Freedom is having a choice, but what will we do with it..?

Tomorrow, our country commemorates Freedom Day, which marks the emancipation of our country and its people. On this day, in 1994, our country held its first democratic elections, following a lifelong struggle for many to obtain the freedoms long regarded as inherent to all human beings. As we celebrate this historic day, let us remind ourselves that each one of us has a responsibility to exercise the right to vote, and all it entails, in a manner that will give it significance – to make it into a valuable right, rather than a wasted right.

Everyone has the right to vote    

It is your Constitutional right to vote. Our Constitution guarantees in section 19 (2) & (3) that “every citizen has the right to free, fair and regular elections for any legislative body established in terms of the Constitution. It also states that, “every adult citizen has the right to vote in elections for any legislative body established in terms of the Constitution, and to do so in secret.”

2016 Municipal elections

Municipal elections are held every five years, to elect members of council who will be responsible for governing the various municipalities for the next five years. The members serve on the town, city, metropolitan or district councils to ensure that the daily needs of the citizens such as water, electricity and sanitation are met. This year, the municipal elections will be held on 3 August 2016.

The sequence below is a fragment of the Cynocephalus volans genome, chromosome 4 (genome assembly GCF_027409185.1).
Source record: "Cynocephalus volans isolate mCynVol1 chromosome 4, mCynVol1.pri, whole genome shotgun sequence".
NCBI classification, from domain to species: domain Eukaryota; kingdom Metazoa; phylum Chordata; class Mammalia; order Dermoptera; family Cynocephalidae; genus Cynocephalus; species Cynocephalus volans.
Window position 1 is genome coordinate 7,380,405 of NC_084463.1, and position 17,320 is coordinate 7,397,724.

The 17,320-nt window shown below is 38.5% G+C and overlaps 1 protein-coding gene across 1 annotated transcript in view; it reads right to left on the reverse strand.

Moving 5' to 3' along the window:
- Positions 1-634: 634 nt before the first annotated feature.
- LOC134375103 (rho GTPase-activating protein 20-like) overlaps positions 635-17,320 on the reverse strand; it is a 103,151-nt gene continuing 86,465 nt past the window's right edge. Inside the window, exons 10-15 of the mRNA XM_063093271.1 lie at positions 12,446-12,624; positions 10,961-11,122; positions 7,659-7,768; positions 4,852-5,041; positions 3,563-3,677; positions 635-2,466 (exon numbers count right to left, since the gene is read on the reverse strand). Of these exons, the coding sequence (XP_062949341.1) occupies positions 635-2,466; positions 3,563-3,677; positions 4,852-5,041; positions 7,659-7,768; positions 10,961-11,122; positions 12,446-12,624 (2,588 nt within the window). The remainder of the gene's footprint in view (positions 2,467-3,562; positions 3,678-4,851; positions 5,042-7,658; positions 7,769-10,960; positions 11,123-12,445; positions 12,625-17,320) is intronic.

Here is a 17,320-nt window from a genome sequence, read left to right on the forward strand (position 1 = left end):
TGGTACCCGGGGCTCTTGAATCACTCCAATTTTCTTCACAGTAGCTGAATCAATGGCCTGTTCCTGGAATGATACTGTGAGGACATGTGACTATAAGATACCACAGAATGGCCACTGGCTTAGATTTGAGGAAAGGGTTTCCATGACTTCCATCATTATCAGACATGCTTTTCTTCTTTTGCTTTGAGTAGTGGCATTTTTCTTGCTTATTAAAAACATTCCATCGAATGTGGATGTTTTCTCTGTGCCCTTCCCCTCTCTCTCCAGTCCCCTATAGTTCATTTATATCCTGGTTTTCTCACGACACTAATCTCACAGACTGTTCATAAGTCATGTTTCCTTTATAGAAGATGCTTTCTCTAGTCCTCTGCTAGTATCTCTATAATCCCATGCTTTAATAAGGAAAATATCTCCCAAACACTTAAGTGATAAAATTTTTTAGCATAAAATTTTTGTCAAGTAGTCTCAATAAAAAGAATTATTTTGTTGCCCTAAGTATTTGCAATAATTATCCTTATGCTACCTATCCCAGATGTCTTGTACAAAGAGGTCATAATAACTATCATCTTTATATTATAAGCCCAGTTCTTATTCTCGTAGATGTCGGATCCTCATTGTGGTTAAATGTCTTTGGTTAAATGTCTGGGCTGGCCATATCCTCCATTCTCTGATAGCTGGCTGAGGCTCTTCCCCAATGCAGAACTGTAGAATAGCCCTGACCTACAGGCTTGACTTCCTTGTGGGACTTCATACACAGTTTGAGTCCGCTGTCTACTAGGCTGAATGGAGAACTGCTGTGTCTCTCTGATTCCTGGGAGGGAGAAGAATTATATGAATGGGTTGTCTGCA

Your address: A matter to redress?

There are currently 7.9 million voters without addresses and another 8 million voters with incomplete addresses (view the article here). It is at this stage undecided whether these voters will be allowed to cast their vote on August 3rd. Their fate will be decided on 9 May 2016 in the Constitutional Court. (Click here to view the article.)

For months the debate on the address saga has raged from all corners. (View the article here.) Will these voters be “disenfranchised”? In a democracy? The IEC’s Chief Electoral officer, Mosotho Moepya, said in the Sunday Times column, “So many Questions” (17 April 2016) that whatever judgment the Constitutional Court makes, will have to be complied with, “even if it means disenfranchising ‘more than 10m’ voters” (view the article here). But the reality is that there is no requirement in the Constitution whereby one must have a physical address to be able to register to vote.  The outcome of the hearing is of great concern, as those affected by it could end up being denied “a free and fair election”.

Make your vote count

With the 2016 Municipal elections around the corner, CFJ urges every citizen to cast his/her vote wisely, to consider the consequences before making your mark. There is a price to freedom. And it must therefore be exercised responsibly. The price/reward of the freedom to vote is that we get exactly what we choose. Therefore, choose wisely!


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